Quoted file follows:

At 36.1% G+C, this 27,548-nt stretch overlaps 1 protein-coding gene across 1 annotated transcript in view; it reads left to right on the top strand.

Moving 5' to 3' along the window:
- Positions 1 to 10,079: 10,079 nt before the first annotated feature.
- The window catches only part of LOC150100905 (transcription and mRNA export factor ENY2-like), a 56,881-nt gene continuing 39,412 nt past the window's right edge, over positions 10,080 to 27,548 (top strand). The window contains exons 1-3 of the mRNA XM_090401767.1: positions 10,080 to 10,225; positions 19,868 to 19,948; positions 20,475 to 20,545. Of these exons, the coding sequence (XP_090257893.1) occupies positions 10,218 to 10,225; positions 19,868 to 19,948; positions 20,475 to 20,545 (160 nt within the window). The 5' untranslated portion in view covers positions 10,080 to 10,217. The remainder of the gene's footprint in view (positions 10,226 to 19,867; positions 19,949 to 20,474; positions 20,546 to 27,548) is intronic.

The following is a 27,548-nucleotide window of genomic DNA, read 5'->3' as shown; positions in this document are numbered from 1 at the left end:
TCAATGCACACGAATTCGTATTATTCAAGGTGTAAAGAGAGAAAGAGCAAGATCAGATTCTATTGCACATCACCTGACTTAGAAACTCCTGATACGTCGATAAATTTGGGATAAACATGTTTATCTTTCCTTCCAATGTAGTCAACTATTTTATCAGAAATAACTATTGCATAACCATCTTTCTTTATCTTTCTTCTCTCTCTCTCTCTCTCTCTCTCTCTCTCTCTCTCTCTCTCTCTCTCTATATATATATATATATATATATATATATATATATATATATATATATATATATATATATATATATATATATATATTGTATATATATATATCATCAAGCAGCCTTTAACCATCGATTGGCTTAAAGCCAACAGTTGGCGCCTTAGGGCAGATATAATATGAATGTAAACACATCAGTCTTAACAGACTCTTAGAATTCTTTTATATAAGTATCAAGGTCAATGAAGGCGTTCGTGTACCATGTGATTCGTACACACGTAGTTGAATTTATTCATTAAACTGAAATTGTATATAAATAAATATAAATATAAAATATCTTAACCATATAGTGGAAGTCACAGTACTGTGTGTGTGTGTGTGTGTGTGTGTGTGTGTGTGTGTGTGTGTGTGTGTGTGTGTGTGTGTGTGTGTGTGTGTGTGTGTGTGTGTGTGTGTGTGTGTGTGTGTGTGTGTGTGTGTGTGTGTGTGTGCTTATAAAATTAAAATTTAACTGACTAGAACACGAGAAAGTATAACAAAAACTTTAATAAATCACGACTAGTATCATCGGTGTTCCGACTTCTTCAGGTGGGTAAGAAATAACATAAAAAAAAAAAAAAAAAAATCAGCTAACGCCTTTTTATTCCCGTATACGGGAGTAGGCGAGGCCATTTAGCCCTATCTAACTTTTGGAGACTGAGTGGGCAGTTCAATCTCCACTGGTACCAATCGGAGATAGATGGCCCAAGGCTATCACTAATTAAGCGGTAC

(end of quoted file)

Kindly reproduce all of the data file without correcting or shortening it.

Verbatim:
At 36.1% G+C, this 27,548-nt stretch overlaps 1 protein-coding gene across 1 annotated transcript in view; it reads left to right on the top strand.

Moving 5' to 3' along the window:
- Positions 1 to 10,079: 10,079 nt before the first annotated feature.
- The window catches only part of LOC150100905 (transcription and mRNA export factor ENY2-like), a 56,881-nt gene continuing 39,412 nt past the window's right edge, over positions 10,080 to 27,548 (top strand). The window contains exons 1-3 of the mRNA XM_090401767.1: positions 10,080 to 10,225; positions 19,868 to 19,948; positions 20,475 to 20,545. Of these exons, the coding sequence (XP_090257893.1) occupies positions 10,218 to 10,225; positions 19,868 to 19,948; positions 20,475 to 20,545 (160 nt within the window). The 5' untranslated portion in view covers positions 10,080 to 10,217. The remainder of the gene's footprint in view (positions 10,226 to 19,867; positions 19,949 to 20,474; positions 20,546 to 27,548) is intronic.

The following is a 27,548-nucleotide window of genomic DNA, read 5'->3' as shown; positions in this document are numbered from 1 at the left end:
TCAATGCACACGAATTCGTATTATTCAAGGTGTAAAGAGAGAAAGAGCAAGATCAGATTCTATTGCACATCACCTGACTTAGAAACTCCTGATACGTCGATAAATTTGGGATAAACATGTTTATCTTTCCTTCCAATGTAGTCAACTATTTTATCAGAAATAACTATTGCATAACCATCTTTCTTTATCTTTCTTCTCTCTCTCTCTCTCTCTCTCTCTCTCTCTCTCTCTCTCTCTCTCTCTATATATATATATATATATATATATATATATATATATATATATATATATATATATATATATATATATATATATATTGTATATATATATATCATCAAGCAGCCTTTAACCATCGATTGGCTTAAAGCCAACAGTTGGCGCCTTAGGGCAGATATAATATGAATGTAAACACATCAGTCTTAACAGACTCTTAGAATTCTTTTATATAAGTATCAAGGTCAATGAAGGCGTTCGTGTACCATGTGATTCGTACACACGTAGTTGAATTTATTCATTAAACTGAAATTGTATATAAATAAATATAAATATAAAATATCTTAACCATATAGTGGAAGTCACAGTACTGTGTGTGTGTGTGTGTGTGTGTGTGTGTGTGTGTGTGTGTGTGTGTGTGTGTGTGTGTGTGTGTGTGTGTGTGTGTGTGTGTGTGTGTGTGTGTGTGTGTGTGTGTGTGTGTGTGTGTGTGTGTGCTTATAAAATTAAAATTTAACTGACTAGAACACGAGAAAGTATAACAAAAACTTTAATAAATCACGACTAGTATCATCGGTGTTCCGACTTCTTCAGGTGGGTAAGAAATAACATAAAAAAAAAAAAAAAAAAATCAGCTAACGCCTTTTTATTCCCGTATACGGGAGTAGGCGAGGCCATTTAGCCCTATCTAACTTTTGGAGACTGAGTGGGCAGTTCAATCTCCACTGGTACCAATCGGAGATAGATGGCCCAAGGCTATCACTAATTAAGCGGTAC